DOI

10.1002/cam4.2395

Alternate Title

Cancer Med

PMID

31274245

Title

Guideline for the Management of Clostridium Difficile Infection in Children and Adolescents With Cancer and Pediatric Hematopoietic Stem-Cell Transplantation Recipients.

Year of Publication

2018

Number of Pages

JCO1800407

Date Published

2018 Sep 14

ISSN Number

1527-7755

Abstract

<p>Purpose The aim of this work was to develop a clinical practice guideline for the prevention and treatment of Clostridium difficile infection (CDI) in children and adolescents with cancer and pediatric hematopoietic stem-cell transplantation (HSCT) patients. Methods An international multidisciplinary panel of experts in pediatric oncology and infectious diseases with patient advocate representation was convened. We performed systematic reviews of randomized controlled trials for the prevention or treatment of CDI in any population and considered the directness of the evidence to children with cancer and pediatric HSCT patients. We used the Grading of Recommendations Assessment, Development, and Evaluation approach to generate recommendations. Results The panel made strong recommendations to administer either oral metronidazole or oral vancomycin for the initial treatment of nonsevere CDI and oral vancomycin for the initial treatment of severe CDI. Fidaxomicin may be considered in the setting of recurrent CDI. The panel suggested that probiotics not be routinely used for the prevention of CDI, and that monoclonal antibodies and probiotics not be routinely used for the treatment of CDI. A strong recommendation to not use fecal microbiota transplantation was made in this population. We identified key knowledge gaps and suggested directions for future research. Conclusion We present a guideline for the prevention and treatment of CDI in children and adolescents with cancer and pediatric HSCT patients. Future research should include randomized controlled trials that involve children with cancer and pediatric HSCT patients to improve the management of CDI in this population.</p>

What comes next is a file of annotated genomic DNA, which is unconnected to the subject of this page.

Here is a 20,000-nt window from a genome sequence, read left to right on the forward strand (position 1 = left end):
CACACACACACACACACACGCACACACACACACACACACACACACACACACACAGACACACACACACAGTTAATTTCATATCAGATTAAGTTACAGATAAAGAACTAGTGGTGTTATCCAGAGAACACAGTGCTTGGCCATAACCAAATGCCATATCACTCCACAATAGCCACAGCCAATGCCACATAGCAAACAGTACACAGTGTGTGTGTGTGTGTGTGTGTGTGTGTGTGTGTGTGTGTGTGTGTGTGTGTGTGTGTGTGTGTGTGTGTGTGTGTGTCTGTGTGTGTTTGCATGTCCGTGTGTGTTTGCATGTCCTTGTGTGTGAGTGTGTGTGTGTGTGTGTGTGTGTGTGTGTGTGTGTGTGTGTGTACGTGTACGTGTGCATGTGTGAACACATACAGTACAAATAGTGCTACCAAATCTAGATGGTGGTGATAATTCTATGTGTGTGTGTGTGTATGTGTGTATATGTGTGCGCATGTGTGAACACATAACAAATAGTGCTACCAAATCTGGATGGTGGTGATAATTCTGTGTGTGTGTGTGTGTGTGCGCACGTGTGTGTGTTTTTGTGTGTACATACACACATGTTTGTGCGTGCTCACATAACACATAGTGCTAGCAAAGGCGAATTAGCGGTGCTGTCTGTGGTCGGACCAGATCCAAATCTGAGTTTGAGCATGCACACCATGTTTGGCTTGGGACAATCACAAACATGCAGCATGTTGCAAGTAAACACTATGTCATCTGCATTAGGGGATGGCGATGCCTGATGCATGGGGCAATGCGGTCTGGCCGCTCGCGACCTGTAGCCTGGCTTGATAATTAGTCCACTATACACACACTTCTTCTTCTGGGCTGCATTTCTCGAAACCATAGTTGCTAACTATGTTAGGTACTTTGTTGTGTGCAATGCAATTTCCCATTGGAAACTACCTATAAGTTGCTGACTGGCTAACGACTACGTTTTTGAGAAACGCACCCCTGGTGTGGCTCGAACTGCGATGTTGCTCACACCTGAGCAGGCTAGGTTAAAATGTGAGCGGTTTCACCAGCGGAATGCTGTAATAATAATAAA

DOI

10.1200/JCO.18.00407

Alternate Title

J. Clin. Oncol.

PMID

30216124

Title

Guideline for the Management of Fever and Neutropenia in Children With Cancer and Hematopoietic Stem-Cell Transplantation Recipients: 2017 Update.